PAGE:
How to Eat Fried Worms is a Questionable Concoction
- Thursday, August 24, 2006
How to Eat Fried Worms falls back on Tom Cavanaugh and Kimberly Williams-Paisley - friendly faces from TV given few lines and limited screen time. Small roles for enjoyable character actors James Rebhorn as the school principal and Andrea Martin as Billy's teacher would be more satisfying if the adult actors weren't made to look like fools in the kids' eyes.
None of this will concern the younger circuit, who will identify with Billy and enjoy watching him outsmart his domineering opponent. By standing up to Joe, Billy helps other students find the courage to do the same. A further lesson about honesty leads to an enjoyable wrap-up that makes the movie's uneven quality go down a little easier. How to Eat Fried Worms is not a cinematic delicacy by any means, but neither is it difficult to digest. Like a decent fast-food meal, it's bound to please kids but leave adults thinking about their next entrée.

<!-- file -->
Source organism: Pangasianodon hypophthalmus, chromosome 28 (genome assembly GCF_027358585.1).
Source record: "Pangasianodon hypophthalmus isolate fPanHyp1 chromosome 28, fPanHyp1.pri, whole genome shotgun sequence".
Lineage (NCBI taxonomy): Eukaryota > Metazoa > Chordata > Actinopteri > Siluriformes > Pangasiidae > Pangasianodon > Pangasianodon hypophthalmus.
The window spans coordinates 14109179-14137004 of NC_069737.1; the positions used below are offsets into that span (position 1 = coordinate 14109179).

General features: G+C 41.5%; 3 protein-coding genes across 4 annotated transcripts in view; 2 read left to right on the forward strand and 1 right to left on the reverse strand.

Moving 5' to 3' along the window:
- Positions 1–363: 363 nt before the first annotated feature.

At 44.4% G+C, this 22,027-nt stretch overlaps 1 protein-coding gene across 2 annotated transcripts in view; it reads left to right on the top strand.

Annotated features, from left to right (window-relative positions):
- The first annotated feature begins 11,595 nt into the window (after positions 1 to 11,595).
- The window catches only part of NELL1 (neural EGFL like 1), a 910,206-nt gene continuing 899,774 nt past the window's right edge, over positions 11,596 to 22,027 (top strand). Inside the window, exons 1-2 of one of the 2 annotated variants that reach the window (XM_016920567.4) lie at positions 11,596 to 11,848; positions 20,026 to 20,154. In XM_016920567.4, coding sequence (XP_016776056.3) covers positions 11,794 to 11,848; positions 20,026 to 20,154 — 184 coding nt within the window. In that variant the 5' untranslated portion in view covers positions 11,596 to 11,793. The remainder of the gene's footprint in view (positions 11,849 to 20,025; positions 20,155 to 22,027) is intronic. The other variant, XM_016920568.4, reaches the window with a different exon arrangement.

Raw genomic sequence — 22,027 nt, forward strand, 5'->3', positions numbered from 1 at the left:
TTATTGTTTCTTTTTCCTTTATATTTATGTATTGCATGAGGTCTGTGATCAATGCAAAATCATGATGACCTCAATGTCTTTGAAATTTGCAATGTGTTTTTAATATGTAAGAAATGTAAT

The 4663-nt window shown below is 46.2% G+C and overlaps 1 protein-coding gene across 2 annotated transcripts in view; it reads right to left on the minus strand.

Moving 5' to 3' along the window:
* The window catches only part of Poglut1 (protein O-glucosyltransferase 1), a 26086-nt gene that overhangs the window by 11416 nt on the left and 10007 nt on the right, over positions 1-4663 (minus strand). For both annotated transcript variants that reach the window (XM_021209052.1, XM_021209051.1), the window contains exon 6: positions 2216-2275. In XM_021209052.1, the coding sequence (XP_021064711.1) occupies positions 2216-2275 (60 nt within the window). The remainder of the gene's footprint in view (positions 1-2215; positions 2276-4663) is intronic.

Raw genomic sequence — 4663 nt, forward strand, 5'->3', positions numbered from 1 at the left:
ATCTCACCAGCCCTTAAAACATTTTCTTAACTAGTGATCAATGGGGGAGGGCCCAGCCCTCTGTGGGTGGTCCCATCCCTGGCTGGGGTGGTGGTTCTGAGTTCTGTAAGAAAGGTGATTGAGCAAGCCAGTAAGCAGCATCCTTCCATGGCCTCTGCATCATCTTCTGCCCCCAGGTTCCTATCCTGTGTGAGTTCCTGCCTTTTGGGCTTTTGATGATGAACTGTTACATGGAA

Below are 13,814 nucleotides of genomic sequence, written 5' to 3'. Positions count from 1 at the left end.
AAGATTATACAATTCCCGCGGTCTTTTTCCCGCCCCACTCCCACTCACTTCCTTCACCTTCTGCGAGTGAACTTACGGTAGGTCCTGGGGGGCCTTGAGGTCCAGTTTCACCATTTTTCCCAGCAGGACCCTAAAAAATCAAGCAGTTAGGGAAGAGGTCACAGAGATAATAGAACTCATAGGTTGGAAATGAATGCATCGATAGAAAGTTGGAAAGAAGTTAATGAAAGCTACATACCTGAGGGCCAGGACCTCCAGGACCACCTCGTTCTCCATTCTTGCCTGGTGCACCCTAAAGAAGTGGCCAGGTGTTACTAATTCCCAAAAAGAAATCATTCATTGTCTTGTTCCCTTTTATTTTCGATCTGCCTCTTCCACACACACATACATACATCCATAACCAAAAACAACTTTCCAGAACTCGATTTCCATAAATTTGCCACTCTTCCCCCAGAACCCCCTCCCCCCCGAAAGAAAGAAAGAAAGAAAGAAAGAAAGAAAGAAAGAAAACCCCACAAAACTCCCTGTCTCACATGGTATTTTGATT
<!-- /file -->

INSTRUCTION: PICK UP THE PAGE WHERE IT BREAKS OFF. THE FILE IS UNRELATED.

- Language/Profanity: Some name-calling, along the lines of "worm boy"; a reference to a worm's sphincter; a boy explains that a "dilly dink" refers to his penis
- Drugs/Alcohol: None.
- Sex/Nudity: None.
- Violence: Bullying; vomiting; boys discuss the legend of a bully's "death ring" that causes those whom the bully punches to die once they reach the 8th grade; a boy shoves another boy down; a boy wishes his brother were "dead, dead, dead"; a hose is sprayed in a boy's face; a tennis racquet to the face; destructive behavior at an arcade.
- Gross-out Humor: The film is anchored by several scenes of worms being cooked and eaten, tossed at others, spit out, squished under a roller pin and scraped off … you get the idea.
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